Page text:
Patient-based educational interventions for cancer pain management reduce pain intensity and improve attitudes and knowledge towards cancer pain

Karen Urlic, Tammy Hoffmann

Research output: Contribution to journalArticleResearchpeer-review


Of Bennett, M., Bagnall, A. & Closs, S. J. (2009). How effective are patient-based educational interventions in the management of cancer pain? Systematic review and meta-analysis. Pain, 143, 192-199.

Objective of the review: To determine the effectiveness of patient-based educational interventions on cancer pain management through a systematic review and meta-analysis of the published research.

Search strategy: Comprehensive search was made of electronic databases (MEDLINE, CINAHL, EMBASE, PsycInfo, ASSIA, AMED, Cochrane Library) from inception to November 2007 and DARE and NICE websites. Search was also made of content lists of key journals and reference lists of retrieved studies and other review articles.

Selection criteria Types of studies: Experimental design with comparison group (randomised and non-randomised controlled trials) was used, where control group received usual care or placebo/attention control only.

Types of interventions: Information, behavioural instructions and/or advice were provided on an individual basis by a healthcare professional or peer in relation to cancer pain management.

Types of participants: Adults with pain from active cancer symptoms (not pain from cancer treatments).

Types of outcomes: Main measures were knowledge and attitudes towards cancer pain and analgesia, and pain intensity.

Methods of the review: Two reviewers independently selected studies. Data were extracted and methodological quality assessment was undertaken by one reviewer and checked by a second. Quality assessment was derived from the Cochrane Collaboration Handbook (2008). Outcome data were recorded on: knowledge/attitudes towards cancer pain and analgesia, pain intensity, medication adherence, self-efficacy, mood and quality of life. A random effects model was used to combine the effect estimates from the studies where meta-analysis was possible.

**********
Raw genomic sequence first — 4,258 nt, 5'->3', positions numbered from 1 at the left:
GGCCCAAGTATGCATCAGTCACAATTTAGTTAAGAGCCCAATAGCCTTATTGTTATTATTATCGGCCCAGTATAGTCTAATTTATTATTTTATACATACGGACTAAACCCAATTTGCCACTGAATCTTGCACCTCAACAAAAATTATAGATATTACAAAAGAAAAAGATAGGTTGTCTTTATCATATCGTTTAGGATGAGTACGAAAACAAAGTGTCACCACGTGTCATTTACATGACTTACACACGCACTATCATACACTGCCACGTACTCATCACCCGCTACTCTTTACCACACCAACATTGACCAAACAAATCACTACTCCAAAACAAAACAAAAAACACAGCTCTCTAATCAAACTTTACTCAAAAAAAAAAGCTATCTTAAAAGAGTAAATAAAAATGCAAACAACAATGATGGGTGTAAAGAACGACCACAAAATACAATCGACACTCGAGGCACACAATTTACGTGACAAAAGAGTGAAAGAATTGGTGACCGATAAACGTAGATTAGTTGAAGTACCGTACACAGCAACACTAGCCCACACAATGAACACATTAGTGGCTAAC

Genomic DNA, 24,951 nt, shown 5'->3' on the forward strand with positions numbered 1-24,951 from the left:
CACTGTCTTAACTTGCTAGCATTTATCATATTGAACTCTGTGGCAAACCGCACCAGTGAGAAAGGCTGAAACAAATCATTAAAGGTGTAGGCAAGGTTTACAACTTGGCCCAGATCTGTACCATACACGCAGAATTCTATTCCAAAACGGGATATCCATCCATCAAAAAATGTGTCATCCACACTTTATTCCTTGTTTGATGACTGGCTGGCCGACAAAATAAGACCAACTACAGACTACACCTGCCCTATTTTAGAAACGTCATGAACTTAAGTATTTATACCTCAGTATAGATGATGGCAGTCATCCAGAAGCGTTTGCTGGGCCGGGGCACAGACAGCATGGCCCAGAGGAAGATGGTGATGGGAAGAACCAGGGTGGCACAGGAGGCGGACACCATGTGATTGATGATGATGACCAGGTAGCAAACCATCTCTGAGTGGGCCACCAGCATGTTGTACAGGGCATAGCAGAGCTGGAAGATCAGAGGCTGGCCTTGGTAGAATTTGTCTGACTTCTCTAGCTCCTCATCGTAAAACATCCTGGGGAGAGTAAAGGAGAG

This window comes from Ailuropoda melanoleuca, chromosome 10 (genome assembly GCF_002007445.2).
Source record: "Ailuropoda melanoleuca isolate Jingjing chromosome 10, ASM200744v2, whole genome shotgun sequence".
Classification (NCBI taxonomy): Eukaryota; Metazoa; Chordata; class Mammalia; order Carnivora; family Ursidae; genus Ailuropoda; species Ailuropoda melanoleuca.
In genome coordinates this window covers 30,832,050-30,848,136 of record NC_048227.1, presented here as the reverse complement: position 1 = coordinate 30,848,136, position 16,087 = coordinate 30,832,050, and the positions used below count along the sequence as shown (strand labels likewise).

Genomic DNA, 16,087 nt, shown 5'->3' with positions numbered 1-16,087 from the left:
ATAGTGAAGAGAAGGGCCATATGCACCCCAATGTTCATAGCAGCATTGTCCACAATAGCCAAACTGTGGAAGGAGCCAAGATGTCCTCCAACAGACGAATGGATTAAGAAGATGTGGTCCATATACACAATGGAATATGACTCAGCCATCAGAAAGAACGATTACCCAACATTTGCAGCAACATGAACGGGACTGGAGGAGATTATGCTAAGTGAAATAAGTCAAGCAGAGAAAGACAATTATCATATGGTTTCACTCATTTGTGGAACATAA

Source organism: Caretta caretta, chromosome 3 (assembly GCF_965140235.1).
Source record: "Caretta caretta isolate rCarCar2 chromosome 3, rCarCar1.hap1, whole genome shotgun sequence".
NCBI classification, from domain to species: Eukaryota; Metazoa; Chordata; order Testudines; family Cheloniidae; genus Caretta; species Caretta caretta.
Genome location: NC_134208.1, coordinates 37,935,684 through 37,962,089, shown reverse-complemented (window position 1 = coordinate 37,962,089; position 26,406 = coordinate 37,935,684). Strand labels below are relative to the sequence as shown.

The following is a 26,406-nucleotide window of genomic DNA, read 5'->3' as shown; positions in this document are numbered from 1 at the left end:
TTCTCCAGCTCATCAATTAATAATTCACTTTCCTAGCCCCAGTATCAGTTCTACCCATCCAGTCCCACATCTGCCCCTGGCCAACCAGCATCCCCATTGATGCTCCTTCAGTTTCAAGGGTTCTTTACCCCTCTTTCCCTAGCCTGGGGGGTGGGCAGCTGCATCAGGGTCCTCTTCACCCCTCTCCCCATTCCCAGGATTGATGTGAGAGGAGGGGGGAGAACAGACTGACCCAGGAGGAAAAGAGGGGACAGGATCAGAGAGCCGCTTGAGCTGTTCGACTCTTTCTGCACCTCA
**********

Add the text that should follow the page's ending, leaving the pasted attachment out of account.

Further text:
Main findings: A total of 21 studies met the inclusion criteria with an overall total of 3501 participants with 15 of these studies included in the meta-analysis. Overall patient-based educational interventions improved knowledge and attitudes to cancer pain and analgesia compared with the controls by 0.5 of a point on a five-point scale (Weighted Mean Difference or WMD: 0.52; 95% confidence interval (CI): 0.04 to 1.0). Further, compared with usual care or control, educational interventions reduced average pain intensity by one point on a 10-point scale (WMD 1.1, 95% CI, 0.41 to 1.8). Worst and least pain intensities were also reduced by almost one point (worst pain WMD: 0.78; 95% CI: 0.35 to 1.21; least pain WMD: 0.98; 95% CI: 0.28 to 1.68) and current pain were also reduced (WMD: 0.65; 95% CI: 0.09 to 1.21). Data on the effects of education on self-efficacy and medication adherence were not suitable for meta-analysis. Three studies showed a statistically significant effect of education on self-efficacy, whereas three showed no effect. One study reported a statistically significant positive result on medication adherence, whereas two found no significant difference between education and control groups. Eight studies reported on aspects of pain interference with daily life, with only two showing a statistically significant result between the education and control groups. Authors' conclusion: This review demonstrates modest benefits of patient-based educational interventions in the management of cancer pain. Further research is needed to investigate differences between educational modalities and the timing and duration of interventions.

Contact details of author of appraised paper: Michael Bennett; email: m.i.bennett@

Original languageEnglish
Pages (from-to)146-147
Number of pages2
JournalAustralian Occupational Therapy Journal
Issue number2
Publication statusPublished - Apr 2010
Externally publishedYes


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